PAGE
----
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Debate Over Restrictive Voting Laws Intensifies

by Jane Susskind, published

As the 2012 election nears, a new wave of restrictive voting laws takes center stage, drawing into question the power of these laws in suppressing voter turnout among minority groups.

This year alone, 24 laws and 2 executive actions have been passed making it harder to vote, 47 bills are pending, and 180 bills have been introduced in 41 states. These laws would require voters to show government-issued photo identification or proof of citizenship, restrict voter registration drives, reduce early and absentee days, and make it harder to restore voting rights.

Suppressing Voter Turnout, One Law At A Time 

What started out as a partisan talking point, has now escalated into a nationwide debate, with opponents arguing that these laws were put into place by Republican lawmakers in an attempt to restrict young, minority, and low-income voters.

As made evident in 2008, minority voters have an increasingly pivotal role in deciding elections. In 2008, voter turnout increased by five million from 2004, with a significant increase in voter turnout among young people, blacks and Hispanics.

Minority groups and young voters will be key in this year's election, and both Democrats and Republicans are shifting their strategies in order to target these demographics. What remains unclear, however, is Republican presidential candidate Mitt Romney's ability to appeal to these voters. Recent polls show Romney trailing Obama in support among these groups, prompting Democrats to categorize the recent wave of restrictive voting laws as a direct effort to block these groups from participation.

Voter ID Laws to Influence Outcome of the 2012 Election

Disguised as voter fraud prevention laws, the Brennan Center for Justice argues these restrictions are expected to affect more than five millions voters in states that represent over half the total number of electoral votes needed to win presidency. That's 179 electoral votes, out of the 270 total votes needed to secure the presidency.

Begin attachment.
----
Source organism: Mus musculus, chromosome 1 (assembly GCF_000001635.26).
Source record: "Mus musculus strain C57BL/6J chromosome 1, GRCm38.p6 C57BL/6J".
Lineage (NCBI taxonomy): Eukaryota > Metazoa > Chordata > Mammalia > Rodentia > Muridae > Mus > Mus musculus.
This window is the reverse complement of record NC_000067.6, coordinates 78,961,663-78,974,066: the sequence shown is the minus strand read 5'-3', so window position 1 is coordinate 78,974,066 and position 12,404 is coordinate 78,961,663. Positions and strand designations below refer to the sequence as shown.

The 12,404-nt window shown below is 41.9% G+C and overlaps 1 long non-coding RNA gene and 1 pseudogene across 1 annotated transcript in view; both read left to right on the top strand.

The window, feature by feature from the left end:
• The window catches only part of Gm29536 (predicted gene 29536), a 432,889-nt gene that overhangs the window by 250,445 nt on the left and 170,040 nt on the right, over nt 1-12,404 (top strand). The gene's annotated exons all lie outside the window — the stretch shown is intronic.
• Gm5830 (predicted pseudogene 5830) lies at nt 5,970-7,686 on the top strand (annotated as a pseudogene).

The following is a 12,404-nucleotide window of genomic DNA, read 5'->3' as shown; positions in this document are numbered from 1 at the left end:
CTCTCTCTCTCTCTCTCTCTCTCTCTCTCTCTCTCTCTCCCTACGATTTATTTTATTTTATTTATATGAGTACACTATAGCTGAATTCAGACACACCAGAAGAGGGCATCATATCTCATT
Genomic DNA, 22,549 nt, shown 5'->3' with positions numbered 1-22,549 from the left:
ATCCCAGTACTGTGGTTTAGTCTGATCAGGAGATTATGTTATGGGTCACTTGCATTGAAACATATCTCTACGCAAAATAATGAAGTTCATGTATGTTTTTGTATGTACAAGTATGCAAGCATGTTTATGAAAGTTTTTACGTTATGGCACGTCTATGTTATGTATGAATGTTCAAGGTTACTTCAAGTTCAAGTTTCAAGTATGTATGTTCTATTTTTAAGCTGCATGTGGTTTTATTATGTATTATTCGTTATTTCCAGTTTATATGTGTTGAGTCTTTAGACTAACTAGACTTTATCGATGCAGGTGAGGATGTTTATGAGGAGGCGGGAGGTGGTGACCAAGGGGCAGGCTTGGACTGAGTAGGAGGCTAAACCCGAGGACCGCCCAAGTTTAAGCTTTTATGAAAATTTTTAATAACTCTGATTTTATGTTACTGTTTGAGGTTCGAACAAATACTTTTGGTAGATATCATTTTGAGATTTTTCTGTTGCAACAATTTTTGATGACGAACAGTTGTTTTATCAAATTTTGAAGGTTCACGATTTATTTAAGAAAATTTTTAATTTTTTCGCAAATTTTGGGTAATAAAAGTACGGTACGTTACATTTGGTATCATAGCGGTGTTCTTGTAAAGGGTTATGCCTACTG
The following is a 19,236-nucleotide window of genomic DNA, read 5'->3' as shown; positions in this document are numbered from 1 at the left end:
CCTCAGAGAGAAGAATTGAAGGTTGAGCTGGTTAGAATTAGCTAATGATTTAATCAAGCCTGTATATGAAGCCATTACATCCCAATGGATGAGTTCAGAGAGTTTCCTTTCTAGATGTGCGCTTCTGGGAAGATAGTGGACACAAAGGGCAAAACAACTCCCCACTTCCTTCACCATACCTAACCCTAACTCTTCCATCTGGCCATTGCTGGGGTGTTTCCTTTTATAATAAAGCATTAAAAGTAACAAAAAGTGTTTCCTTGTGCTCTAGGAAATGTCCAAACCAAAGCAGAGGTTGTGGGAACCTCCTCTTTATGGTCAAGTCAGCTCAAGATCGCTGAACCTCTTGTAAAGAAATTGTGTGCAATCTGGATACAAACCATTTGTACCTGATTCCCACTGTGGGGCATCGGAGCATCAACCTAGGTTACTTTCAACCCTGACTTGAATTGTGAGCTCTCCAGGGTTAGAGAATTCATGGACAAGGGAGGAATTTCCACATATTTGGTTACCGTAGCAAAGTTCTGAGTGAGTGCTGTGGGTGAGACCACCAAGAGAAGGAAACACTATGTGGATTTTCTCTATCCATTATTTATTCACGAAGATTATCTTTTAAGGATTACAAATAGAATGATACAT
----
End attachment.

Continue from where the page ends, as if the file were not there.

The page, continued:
Republicans have repeatedly argued these laws are a necessary protection against the threat of voter fraud in the 2012 election.

But Republican House Majority Leader Mike Turzai's admission that Pennsylvania's voter ID law "is going to allow Governor Romney to win the state of Pennsylvania," raises serious questions about the partisan feud over the law.

Signed into law by Republican Governor Tom Corbett, Pennsylvania's voter identification law now threatens to affect 758,000 eligible voters who do not have a driver's license or a primary form of identification. Put into perspective by the Philadelphia Inquirer, that's 9.2 percent of the state's total number of voters.

Republicans haven't won Pennsylvania since 1988, and while Turzai lists three other achievements that may influence the election, his confidence that voter ID laws will benefit the GOP politically in the 2012 election is chilling.

The Case Against Voter Fraud

As for voter fraud, the numbers are stacked against it, with little to no evidence that voter fraud caused by in-person impersonation actually exists.

After a 5 year crackdown on voter fraud put in place by the Bush administration, the Justice Department has found "virtually no evidence" of any fraud.

In Wisconsin, prosecutors have lost almost twice as many cases as they have won. And cases won involved felons who were unaware they were not allowed to vote.

Contrary to Republican National Committee Chairman Reince Priebus' claim that Wisconsin is "absolutely riddled with voter fraud," the state's voter fraud rate in 2004 was .0002 percent. That's 7 votes.

Out of the 250 claims of fraud made by the state of Indiana in the Supreme Court's photo ID case Crawford v. Marion County Election Board, not one was actualized to be caused by in-person impersonation fraud. And that's in the entire history of voting in the state.

Mother Jones reports: A 2005 report by the American Center for Voting Rights claimed there were more than 100 cases of voter fraud involving 300,000 votes in 2004. A review of the charges turned up only 185 votes that were even potentially fraudulent.

Furthermore, only 26 voters have been convicted for federal election-related crimes, i.e. voter fraud.

Political participation is the cornerstone on which our system of government was created and the defining characteristic of democracy. In a government created by the people, for the people, shouldn't we be celebrating civic engagement, not suppressing it?

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